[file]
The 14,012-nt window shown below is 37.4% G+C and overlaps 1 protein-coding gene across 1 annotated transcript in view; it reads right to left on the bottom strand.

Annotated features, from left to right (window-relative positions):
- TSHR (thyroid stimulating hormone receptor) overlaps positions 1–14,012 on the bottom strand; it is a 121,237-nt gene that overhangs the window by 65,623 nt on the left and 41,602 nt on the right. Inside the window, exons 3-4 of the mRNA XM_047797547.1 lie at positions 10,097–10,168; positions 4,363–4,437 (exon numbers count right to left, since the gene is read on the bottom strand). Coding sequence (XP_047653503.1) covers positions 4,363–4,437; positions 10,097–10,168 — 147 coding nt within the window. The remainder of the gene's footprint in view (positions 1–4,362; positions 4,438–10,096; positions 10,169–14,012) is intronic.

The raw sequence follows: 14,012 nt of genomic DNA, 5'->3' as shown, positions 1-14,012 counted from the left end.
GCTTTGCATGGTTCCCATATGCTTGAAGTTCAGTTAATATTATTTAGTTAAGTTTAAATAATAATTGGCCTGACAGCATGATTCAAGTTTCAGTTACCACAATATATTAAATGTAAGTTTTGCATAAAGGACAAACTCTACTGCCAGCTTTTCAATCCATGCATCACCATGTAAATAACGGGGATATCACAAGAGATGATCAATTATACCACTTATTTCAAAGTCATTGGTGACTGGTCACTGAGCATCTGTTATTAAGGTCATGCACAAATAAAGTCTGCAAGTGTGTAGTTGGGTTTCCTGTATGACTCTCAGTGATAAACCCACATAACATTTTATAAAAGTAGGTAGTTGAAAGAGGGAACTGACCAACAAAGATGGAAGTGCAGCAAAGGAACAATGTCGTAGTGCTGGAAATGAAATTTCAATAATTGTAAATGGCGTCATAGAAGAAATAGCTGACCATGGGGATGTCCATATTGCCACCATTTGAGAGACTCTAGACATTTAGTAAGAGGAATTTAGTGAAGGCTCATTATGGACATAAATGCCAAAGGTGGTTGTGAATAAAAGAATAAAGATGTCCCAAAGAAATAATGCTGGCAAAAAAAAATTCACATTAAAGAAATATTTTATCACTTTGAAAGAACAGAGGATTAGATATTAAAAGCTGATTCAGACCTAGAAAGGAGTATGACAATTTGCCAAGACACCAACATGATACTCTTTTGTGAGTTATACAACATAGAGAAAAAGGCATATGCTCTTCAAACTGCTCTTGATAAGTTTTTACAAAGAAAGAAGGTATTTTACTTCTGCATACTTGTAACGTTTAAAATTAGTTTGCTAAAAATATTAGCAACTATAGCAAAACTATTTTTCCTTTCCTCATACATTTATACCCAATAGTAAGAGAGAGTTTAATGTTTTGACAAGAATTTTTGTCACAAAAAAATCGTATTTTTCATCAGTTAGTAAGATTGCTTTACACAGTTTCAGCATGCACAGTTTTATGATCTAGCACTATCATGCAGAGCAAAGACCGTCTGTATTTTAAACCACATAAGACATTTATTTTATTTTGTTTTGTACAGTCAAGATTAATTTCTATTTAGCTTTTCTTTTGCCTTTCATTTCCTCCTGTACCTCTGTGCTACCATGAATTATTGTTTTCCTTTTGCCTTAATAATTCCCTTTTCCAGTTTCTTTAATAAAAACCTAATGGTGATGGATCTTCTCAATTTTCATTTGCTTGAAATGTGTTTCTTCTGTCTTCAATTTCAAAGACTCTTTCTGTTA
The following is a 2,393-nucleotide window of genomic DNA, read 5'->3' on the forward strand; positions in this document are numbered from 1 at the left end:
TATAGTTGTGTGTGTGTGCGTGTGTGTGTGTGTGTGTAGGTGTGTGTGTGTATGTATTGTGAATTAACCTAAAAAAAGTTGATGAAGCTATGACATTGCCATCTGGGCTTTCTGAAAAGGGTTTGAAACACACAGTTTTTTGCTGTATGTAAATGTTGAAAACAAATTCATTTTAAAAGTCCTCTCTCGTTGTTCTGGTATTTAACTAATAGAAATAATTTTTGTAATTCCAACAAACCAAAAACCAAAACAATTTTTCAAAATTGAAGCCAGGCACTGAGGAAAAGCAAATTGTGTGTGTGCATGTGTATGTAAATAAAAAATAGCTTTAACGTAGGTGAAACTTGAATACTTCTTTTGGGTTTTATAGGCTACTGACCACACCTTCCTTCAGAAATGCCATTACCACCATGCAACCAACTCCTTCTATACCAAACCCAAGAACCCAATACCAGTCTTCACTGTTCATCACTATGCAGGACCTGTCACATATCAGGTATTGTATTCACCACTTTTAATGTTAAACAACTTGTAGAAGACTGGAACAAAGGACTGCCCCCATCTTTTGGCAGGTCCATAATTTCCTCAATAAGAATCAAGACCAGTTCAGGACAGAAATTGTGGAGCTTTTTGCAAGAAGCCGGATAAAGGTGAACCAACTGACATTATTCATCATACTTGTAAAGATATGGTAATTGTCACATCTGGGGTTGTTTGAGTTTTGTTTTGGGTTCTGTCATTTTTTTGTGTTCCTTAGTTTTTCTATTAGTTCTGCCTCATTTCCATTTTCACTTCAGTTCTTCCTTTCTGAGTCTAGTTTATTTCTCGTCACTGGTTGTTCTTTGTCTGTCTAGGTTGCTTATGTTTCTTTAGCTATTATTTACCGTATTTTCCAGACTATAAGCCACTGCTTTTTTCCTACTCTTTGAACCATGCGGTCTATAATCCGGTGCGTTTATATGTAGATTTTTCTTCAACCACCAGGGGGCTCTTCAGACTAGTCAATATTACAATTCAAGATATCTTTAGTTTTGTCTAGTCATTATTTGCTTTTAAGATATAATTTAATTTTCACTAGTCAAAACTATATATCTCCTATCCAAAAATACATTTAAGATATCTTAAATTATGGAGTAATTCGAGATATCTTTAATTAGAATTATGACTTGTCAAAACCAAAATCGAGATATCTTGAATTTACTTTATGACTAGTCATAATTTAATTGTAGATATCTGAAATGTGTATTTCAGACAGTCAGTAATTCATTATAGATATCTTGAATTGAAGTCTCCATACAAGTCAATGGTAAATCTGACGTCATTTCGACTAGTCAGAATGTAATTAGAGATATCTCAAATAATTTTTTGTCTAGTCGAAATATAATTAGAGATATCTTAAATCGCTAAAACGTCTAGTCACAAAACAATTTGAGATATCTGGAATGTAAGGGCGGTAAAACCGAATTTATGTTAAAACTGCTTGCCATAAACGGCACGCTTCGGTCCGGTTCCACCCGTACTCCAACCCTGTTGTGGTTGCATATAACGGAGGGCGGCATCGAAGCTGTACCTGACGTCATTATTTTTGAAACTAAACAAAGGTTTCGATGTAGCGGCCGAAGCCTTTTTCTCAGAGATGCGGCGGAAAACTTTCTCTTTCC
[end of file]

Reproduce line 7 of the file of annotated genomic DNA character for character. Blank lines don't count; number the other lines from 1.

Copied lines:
TATAGTTGTGTGTGTGTGCGTGTGTGTGTGTGTGTGTAGGTGTGTGTGTGTATGTATTGTGAATTAACCTAAAAAAAGTTGATGAAGCTATGACATTGCCATCTGGGCTTTCTGAAAAGGGTTTGAAACACACAGTTTTTTGCTGTATGTAAATGTTGAAAACAAATTCATTTTAAAAGTCCTCTCTCGTTGTTCTGGTATTTAACTAATAGAAATAATTTTTGTAATTCCAACAAACCAAAAACCAAAACAATTTTTCAAAATTGAAGCCAGGCACTGAGGAAAAGCAAATTGTGTGTGTGCATGTGTATGTAAATAAAAAATAGCTTTAACGTAGGTGAAACTTGAATACTTCTTTTGGGTTTTATAGGCTACTGACCACACCTTCCTTCAGAAATGCCATTACCACCATGCAACCAACTCCTTCTATACCAAACCCAAGAACCCAATACCAGTCTTCACTGTTCATCACTATGCAGGACCTGTCACATATCAGGTATTGTATTCACCACTTTTAATGTTAAACAACTTGTAGAAGACTGGAACAAAGGACTGCCCCCATCTTTTGGCAGGTCCATAATTTCCTCAATAAGAATCAAGACCAGTTCAGGACAGAAATTGTGGAGCTTTTTGCAAGAAGCCGGATAAAGGTGAACCAACTGACATTATTCATCATACTTGTAAAGATATGGTAATTGTCACATCTGGGGTTGTTTGAGTTTTGTTTTGGGTTCTGTCATTTTTTTGTGTTCCTTAGTTTTTCTATTAGTTCTGCCTCATTTCCATTTTCACTTCAGTTCTTCCTTTCTGAGTCTAGTTTATTTCTCGTCACTGGTTGTTCTTTGTCTGTCTAGGTTGCTTATGTTTCTTTAGCTATTATTTACCGTATTTTCCAGACTATAAGCCACTGCTTTTTTCCTACTCTTTGAACCATGCGGTCTATAATCCGGTGCGTTTATATGTAGATTTTTCTTCAACCACCAGGGGGCTCTTCAGACTAGTCAATATTACAATTCAAGATATCTTTAGTTTTGTCTAGTCATTATTTGCTTTTAAGATATAATTTAATTTTCACTAGTCAAAACTATATATCTCCTATCCAAAAATACATTTAAGATATCTTAAATTATGGAGTAATTCGAGATATCTTTAATTAGAATTATGACTTGTCAAAACCAAAATCGAGATATCTTGAATTTACTTTATGACTAGTCATAATTTAATTGTAGATATCTGAAATGTGTATTTCAGACAGTCAGTAATTCATTATAGATATCTTGAATTGAAGTCTCCATACAAGTCAATGGTAAATCTGACGTCATTTCGACTAGTCAGAATGTAATTAGAGATATCTCAAATAATTTTTTGTCTAGTCGAAATATAATTAGAGATATCTTAAATCGCTAAAACGTCTAGTCACAAAACAATTTGAGATATCTGGAATGTAAGGGCGGTAAAACCGAATTTATGTTAAAACTGCTTGCCATAAACGGCACGCTTCGGTCCGGTTCCACCCGTACTCCAACCCTGTTGTGGTTGCATATAACGGAGGGCGGCATCGAAGCTGTACCTGACGTCATTATTTTTGAAACTAAACAAAGGTTTCGATGTAGCGGCCGAAGCCTTTTTCTCAGAGATGCGGCGGAAAACTTTCTCTTTCC